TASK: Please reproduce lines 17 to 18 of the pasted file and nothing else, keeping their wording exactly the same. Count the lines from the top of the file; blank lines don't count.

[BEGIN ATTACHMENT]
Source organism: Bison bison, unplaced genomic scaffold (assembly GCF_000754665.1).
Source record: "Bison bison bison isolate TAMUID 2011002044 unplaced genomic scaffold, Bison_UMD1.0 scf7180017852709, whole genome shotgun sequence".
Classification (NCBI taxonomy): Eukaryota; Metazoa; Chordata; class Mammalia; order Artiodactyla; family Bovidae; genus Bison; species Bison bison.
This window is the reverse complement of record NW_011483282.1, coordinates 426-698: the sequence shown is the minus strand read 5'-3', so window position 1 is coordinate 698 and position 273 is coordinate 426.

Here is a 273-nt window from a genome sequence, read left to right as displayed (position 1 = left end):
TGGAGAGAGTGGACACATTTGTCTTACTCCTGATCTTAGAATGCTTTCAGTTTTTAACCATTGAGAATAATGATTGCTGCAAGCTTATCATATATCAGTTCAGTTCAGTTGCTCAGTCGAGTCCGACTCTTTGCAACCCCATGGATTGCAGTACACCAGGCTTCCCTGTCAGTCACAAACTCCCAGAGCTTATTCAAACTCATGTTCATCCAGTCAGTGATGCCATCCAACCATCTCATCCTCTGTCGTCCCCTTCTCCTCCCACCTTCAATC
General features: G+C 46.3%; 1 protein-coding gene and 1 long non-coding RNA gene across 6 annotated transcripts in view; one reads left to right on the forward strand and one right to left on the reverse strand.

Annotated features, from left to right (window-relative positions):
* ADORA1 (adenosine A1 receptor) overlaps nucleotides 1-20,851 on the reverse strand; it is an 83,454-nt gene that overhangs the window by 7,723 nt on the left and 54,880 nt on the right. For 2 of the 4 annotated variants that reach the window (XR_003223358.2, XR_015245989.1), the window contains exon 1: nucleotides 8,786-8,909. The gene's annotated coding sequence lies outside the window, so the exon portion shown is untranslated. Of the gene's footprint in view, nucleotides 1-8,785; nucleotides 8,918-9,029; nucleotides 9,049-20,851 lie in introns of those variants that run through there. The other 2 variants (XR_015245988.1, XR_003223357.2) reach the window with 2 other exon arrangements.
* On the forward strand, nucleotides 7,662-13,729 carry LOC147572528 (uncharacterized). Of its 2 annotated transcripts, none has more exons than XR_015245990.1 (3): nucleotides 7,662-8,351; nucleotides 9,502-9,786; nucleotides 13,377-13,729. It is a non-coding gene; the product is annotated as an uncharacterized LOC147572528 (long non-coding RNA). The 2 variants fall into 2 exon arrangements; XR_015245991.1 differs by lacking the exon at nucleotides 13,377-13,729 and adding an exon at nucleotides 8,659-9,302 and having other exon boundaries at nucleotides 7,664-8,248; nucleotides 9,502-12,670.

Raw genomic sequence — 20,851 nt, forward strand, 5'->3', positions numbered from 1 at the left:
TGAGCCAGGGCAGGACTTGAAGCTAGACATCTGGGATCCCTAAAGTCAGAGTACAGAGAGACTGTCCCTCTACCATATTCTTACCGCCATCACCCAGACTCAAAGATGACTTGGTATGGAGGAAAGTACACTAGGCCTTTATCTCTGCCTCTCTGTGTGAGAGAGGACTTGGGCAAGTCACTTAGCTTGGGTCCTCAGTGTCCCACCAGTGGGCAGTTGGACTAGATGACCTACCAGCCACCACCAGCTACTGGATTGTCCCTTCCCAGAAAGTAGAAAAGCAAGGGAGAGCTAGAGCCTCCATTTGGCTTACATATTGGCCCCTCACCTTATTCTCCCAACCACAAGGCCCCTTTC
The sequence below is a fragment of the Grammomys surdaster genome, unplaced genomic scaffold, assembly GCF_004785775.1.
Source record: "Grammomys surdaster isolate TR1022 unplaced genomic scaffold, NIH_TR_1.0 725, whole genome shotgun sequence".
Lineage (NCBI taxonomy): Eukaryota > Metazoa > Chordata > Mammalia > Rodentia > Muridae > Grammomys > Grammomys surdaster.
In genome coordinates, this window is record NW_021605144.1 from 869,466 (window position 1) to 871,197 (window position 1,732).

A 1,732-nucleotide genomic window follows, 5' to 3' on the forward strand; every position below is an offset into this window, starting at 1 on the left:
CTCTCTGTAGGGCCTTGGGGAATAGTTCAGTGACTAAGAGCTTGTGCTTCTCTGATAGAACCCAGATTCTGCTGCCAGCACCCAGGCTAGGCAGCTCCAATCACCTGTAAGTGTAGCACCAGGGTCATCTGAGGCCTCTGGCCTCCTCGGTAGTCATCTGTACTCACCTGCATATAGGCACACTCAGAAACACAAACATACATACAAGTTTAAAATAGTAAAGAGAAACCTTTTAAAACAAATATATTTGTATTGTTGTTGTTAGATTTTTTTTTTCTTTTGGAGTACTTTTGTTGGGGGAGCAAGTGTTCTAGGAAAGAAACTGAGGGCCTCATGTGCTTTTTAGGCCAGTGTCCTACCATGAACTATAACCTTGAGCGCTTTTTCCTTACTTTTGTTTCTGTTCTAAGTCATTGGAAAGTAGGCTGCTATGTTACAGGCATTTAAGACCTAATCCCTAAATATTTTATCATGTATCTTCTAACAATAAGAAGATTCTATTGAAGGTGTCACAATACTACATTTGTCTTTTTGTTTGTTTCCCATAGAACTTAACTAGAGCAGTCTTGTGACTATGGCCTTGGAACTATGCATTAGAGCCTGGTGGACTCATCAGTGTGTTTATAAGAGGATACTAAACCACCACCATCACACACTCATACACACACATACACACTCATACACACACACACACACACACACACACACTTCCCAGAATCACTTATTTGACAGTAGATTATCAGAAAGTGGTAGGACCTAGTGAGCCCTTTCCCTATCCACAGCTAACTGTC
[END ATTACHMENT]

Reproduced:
A 1,732-nucleotide genomic window follows, 5' to 3' on the forward strand; every position below is an offset into this window, starting at 1 on the left:
CTCTCTGTAGGGCCTTGGGGAATAGTTCAGTGACTAAGAGCTTGTGCTTCTCTGATAGAACCCAGATTCTGCTGCCAGCACCCAGGCTAGGCAGCTCCAATCACCTGTAAGTGTAGCACCAGGGTCATCTGAGGCCTCTGGCCTCCTCGGTAGTCATCTGTACTCACCTGCATATAGGCACACTCAGAAACACAAACATACATACAAGTTTAAAATAGTAAAGAGAAACCTTTTAAAACAAATATATTTGTATTGTTGTTGTTAGATTTTTTTTTTCTTTTGGAGTACTTTTGTTGGGGGAGCAAGTGTTCTAGGAAAGAAACTGAGGGCCTCATGTGCTTTTTAGGCCAGTGTCCTACCATGAACTATAACCTTGAGCGCTTTTTCCTTACTTTTGTTTCTGTTCTAAGTCATTGGAAAGTAGGCTGCTATGTTACAGGCATTTAAGACCTAATCCCTAAATATTTTATCATGTATCTTCTAACAATAAGAAGATTCTATTGAAGGTGTCACAATACTACATTTGTCTTTTTGTTTGTTTCCCATAGAACTTAACTAGAGCAGTCTTGTGACTATGGCCTTGGAACTATGCATTAGAGCCTGGTGGACTCATCAGTGTGTTTATAAGAGGATACTAAACCACCACCATCACACACTCATACACACACATACACACTCATACACACACACACACACACACACACACACTTCCCAGAATCACTTATTTGACAGTAGATTATCAGAAAGTGGTAGGACCTAGTGAGCCCTTTCCCTATCCACAGCTAACTGTC